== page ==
By Estelle Lee
In many ways, I am a part of the Yi Family: my own last name stems from the same Korean surname, I deliver messages to my grandmother through my mother, and I’m told to pray every night before bedtime. I’ve yet to befriend a Korean war veteran or work as a chicken sexer, but still every phrase and moment of “Minari” felt oddly familiar to me—and each poignant shot could make it feel like home for anyone.
“Minari” is director Lee Isaac Chung’s first partially autobiographical film diving into his childhood in the Ozarks as the son of Korean immigrants. The film grabs at parts of Chung’s boyhood but instead brings a new family into the picture: the Yis. Composed of Mr. Jacob Yi, the ambitious father; Monica, the skeptical mother; David, the youngest American-born son; Anne, the daughter of the family; and Soonja, Monica’s mother, the family navigates through their new life together on the acres of Arkansas soil that they call home. Having moved his family from California, Jacob is determined to create a “big garden,” a Garden of Eden that could save his family and make a better future for his children—Jacob’s attitude and work ethic is one that is easily recognizable when sharing an immigrant experience. But at its core, “Minari” is more than just another story about the American Dream. The film focuses on the turmoil of a family faced with tragedy and the connections that make that calamity worthwhile.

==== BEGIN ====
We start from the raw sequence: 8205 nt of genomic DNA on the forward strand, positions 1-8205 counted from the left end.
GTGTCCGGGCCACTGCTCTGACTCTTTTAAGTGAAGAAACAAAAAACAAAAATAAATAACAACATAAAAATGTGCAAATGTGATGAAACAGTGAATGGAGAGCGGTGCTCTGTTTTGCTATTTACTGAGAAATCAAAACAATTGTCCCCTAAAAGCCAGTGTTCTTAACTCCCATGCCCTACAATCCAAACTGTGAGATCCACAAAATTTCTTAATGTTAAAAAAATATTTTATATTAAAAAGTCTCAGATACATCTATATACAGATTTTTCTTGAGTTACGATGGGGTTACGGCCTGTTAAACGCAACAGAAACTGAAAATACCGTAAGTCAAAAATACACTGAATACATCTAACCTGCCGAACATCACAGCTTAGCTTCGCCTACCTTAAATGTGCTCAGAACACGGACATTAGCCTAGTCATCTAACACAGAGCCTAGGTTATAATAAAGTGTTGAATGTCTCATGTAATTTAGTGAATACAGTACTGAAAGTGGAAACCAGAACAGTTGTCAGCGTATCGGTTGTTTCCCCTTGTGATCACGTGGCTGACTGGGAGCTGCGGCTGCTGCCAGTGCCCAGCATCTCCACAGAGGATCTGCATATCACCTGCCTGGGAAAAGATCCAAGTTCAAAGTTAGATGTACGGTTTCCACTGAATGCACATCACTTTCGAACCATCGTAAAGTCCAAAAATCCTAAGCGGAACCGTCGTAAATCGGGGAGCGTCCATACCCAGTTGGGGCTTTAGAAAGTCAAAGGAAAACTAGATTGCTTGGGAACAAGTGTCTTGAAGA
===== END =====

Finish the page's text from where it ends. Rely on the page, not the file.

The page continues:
By Anya Shukla
Mario Orallo-Molinaro loves all things improv. He first immersed himself in the art form during his time at Western Washington University, where he performed with the Dead Parrots Society, and has since acted all over the city. Then, in 2020, Orallo-Molinaro replaced his "performer hat" with that of an arts administrator: he is now the Executive Artistic Director at Jet City Improv. I sat down with him to learn more about his past in theater and plans for Jet City’s future.
Q: Just out of curiosity, why improv?
A: Improv is revolutionary. You’re the actor, the director, the screenwriter, the creator all within seconds. And improvers speak secrets out loud so we can heal together. We bring the funny and then we give you some truth.
By Jessica Liu
“Poetry started as a way for me to be proud of what I am,” Jasmine Kapadia said. The sixteen-year-old poet’s freeform, lowercase poetry—enriched by her hauntingly specific word choice and versatile use of language—exemplifies her pride in all aspects of her identity
By Aaron Zhang and Anya Shukla
Angel Blue is an operatic soprano who has performed lead roles and solos at the Los Angeles Opera, the Frankfurt Opera, and the Berlin Philharmonic, among others. She has played characters such as Violetta in "La Traviata," Musetta and Mimi in "La Bohème," and Tosca in "Tosca." We spoke with her to learn more about her artistic journey.